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*To*: John Cowan <cowan@LOCKE.CCIL.ORG>*Subject*: more on logical issues*From*: Steve Hazel <hazel@TURING.CS.STEDWARDS.EDU>*Date*: Tue, 21 Nov 1995 23:16:56 -0600*Reply-To*: Steve Hazel <hazel@TURING.CS.STEDWARDS.EDU>*Sender*: Lojban list <LOJBAN@CUVMB.BITNET>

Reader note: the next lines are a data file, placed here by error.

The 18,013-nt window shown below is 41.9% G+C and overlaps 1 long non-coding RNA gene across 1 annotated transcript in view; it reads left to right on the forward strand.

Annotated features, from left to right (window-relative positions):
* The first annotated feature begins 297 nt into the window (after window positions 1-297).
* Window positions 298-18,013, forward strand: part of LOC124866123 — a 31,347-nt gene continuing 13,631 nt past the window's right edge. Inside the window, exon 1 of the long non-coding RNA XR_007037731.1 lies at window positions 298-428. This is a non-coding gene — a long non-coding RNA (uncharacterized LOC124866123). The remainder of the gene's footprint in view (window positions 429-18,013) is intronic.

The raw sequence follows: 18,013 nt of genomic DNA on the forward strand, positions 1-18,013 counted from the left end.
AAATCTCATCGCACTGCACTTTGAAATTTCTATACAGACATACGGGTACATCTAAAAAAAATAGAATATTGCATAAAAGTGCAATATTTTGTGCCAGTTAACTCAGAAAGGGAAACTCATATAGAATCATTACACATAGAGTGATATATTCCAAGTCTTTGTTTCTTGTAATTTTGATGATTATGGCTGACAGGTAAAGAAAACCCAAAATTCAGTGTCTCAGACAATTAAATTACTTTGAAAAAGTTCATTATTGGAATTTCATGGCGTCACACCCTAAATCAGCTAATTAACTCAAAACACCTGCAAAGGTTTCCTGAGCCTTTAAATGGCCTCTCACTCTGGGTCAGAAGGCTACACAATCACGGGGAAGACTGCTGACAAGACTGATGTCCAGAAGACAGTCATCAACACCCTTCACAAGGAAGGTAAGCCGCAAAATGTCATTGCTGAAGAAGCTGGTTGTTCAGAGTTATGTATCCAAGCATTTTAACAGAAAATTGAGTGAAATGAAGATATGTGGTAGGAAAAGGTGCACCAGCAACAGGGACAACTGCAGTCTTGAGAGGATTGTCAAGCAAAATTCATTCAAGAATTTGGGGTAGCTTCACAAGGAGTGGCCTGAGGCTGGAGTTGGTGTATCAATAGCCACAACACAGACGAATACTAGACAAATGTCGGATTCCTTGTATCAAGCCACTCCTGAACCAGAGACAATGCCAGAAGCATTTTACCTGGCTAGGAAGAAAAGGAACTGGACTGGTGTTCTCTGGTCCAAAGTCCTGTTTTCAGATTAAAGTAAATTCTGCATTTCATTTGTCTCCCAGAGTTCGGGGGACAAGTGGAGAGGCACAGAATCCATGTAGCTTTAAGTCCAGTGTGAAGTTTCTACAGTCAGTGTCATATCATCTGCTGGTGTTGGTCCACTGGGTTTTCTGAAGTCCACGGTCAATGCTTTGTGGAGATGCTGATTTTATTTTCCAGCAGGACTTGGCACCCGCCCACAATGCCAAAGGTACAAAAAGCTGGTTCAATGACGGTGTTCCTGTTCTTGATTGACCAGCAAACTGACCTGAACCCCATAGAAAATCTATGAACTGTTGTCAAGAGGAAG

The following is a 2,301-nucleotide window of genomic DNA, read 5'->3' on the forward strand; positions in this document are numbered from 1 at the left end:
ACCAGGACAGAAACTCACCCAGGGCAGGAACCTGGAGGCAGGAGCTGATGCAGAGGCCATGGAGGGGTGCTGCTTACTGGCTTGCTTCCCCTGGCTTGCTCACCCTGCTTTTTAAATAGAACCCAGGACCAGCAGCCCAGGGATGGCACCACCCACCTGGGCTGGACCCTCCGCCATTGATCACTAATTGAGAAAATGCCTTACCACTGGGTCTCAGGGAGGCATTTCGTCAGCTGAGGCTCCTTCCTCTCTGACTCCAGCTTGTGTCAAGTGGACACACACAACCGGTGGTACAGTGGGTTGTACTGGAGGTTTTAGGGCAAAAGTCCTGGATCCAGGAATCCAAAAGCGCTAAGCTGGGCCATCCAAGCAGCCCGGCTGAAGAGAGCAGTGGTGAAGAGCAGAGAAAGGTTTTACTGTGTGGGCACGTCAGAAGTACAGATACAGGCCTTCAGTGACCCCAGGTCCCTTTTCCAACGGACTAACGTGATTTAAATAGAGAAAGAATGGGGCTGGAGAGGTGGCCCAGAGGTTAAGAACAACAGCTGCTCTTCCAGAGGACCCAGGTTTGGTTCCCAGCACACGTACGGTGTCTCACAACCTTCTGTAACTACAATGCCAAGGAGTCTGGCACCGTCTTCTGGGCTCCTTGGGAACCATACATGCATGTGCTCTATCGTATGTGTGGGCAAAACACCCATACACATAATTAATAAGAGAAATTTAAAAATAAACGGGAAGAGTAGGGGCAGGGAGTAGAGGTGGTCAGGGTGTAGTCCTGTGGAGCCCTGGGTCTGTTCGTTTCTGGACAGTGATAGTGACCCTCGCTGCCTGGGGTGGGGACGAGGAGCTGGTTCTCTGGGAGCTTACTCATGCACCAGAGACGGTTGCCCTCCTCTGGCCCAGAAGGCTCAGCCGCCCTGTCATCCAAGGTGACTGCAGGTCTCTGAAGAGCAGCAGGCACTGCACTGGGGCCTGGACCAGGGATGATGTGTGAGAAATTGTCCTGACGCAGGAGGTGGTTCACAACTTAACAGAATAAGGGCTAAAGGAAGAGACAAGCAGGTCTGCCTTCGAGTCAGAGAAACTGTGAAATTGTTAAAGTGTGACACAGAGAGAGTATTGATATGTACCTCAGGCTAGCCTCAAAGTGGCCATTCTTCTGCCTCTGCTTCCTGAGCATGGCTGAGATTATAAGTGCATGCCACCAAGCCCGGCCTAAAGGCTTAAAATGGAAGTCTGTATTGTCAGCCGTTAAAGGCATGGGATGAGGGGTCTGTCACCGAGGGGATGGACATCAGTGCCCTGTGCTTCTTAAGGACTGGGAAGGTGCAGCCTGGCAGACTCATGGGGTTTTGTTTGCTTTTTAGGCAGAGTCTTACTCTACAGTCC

well, i am quite new to lojban, but i can answer a question asked by jorge llambias in a recent post -- > All even prime numbers greater than three are multiples of 27. > Yes, indeed there are no even prime numbers greater than three. > >Is that really bad English? While the English syntax is not flawed, the logic may be. The basic question here, I think, is whether or not it is logical to say that a nonexistant thing or nonexistant things ("even prime numbers greater than three") can be given properties ("are multiples of 27"). By the rules of both math and English, the second statement ("Yes, indeed...") is illogical. In math, a multiple of an integer is any number that can be calculated by the multiplication of that integer by another integer. Since a nonexistant number cannot be calculated, there is a logical error in the first statement ("All even numbers...") and therefore there is also a logcal error in the second, agreeing statement. In the English statement there is also a logical error. To say "indeed there are no even prime numbers greater than three" is to say that such numbers simply _are not_. This creates a paradox when paired with the "yes", which agrees that these numbers "are greater than three" -- English would indicate that this is false, since such numbers, as stated abo _are not_ at all! A simple logical reduction of the situation: All things in group A are in group B. True - Also, things in group A do not exist. As you can see, it's not very simple at all - the question is: "Can group B contain nonexistant things?" The nuances of the English language make this difficult to express without creating a paradox in meaning, since the English indicates that things in group A have to EXIST in group B. A better wording might be: Group B contains all things group A contains. But I question whether this conveys the origional intent of the statement. In this case, the answerer is permitted to say, logically, that although group A is an empty set, group B contains all that group A contains. Hope this has been at least somewhat helpful. =Steven Hazel=

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